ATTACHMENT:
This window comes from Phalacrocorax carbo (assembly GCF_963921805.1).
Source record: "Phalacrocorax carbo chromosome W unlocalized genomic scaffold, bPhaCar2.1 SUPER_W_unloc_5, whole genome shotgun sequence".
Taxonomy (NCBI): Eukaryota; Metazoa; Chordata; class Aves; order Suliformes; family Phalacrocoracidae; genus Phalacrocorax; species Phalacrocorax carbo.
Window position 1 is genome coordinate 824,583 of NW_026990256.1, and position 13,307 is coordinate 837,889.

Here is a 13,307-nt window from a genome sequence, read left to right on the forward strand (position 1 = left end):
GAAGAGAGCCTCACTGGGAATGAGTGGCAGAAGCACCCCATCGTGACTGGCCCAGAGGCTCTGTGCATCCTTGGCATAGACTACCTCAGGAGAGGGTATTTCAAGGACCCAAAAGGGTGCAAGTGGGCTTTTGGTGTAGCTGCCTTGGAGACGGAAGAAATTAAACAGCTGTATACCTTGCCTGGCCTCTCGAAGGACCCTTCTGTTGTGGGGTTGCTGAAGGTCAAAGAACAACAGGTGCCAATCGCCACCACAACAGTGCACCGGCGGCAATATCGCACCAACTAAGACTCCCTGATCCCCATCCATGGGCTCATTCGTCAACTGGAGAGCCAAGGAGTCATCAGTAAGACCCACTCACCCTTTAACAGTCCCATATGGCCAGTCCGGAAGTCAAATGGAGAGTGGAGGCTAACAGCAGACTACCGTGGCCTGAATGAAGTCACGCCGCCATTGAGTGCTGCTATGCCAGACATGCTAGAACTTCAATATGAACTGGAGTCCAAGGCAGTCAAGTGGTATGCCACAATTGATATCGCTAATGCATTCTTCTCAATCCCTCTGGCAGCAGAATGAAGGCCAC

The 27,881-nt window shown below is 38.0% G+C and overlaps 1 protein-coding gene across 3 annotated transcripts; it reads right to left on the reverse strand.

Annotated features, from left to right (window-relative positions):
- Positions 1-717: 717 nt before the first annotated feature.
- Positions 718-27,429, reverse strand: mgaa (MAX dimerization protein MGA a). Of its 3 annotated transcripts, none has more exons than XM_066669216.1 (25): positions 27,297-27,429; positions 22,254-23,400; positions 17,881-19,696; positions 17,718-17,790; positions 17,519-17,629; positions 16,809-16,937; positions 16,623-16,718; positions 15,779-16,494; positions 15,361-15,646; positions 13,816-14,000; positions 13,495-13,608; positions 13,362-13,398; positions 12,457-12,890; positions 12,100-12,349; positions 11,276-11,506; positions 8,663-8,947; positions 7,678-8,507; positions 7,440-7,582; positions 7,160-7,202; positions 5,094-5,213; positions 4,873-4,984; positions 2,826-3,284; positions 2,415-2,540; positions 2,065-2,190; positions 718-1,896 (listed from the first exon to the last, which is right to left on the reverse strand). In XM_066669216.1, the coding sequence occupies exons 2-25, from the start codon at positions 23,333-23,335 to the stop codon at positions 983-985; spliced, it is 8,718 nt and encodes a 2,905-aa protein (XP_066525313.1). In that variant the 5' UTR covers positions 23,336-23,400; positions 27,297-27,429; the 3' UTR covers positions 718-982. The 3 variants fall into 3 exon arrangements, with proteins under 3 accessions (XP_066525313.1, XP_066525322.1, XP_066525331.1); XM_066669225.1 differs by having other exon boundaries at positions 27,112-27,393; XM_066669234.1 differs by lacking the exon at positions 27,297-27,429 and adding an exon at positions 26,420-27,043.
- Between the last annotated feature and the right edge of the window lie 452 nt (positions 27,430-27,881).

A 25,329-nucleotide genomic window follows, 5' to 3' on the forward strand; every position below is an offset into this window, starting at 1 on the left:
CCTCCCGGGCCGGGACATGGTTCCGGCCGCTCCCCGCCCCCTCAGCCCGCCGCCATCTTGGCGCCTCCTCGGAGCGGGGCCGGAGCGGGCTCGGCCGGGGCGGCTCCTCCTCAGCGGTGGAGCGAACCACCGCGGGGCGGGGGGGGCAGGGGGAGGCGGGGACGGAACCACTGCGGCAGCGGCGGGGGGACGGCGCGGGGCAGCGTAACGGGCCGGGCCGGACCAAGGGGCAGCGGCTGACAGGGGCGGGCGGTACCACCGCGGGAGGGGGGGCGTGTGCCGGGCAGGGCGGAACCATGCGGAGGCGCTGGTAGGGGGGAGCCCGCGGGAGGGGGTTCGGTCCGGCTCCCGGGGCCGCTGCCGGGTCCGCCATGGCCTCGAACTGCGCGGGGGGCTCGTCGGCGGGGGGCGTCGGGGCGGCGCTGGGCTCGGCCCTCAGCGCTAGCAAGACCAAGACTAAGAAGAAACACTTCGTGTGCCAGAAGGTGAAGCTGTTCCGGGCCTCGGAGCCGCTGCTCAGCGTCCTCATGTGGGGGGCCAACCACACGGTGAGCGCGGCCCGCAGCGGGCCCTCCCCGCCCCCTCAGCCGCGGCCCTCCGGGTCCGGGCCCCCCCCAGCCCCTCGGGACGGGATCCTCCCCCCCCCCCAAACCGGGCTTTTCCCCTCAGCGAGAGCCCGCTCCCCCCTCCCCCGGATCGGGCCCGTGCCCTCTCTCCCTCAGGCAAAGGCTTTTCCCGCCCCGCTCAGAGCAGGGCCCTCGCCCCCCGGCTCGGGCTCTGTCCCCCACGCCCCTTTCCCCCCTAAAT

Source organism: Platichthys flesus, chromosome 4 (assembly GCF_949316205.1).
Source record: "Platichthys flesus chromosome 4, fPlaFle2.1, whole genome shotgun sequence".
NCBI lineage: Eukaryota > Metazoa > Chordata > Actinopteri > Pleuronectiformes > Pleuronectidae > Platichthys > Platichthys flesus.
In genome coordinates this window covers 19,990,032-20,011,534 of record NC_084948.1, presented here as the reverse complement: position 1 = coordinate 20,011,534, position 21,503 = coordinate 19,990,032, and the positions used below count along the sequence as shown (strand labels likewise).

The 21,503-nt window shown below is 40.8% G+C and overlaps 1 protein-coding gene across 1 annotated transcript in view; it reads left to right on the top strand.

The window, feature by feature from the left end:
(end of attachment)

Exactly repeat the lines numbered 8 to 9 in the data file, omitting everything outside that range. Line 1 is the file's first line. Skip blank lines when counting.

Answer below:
Annotated features, from left to right (window-relative positions):
- Positions 1-717: 717 nt before the first annotated feature.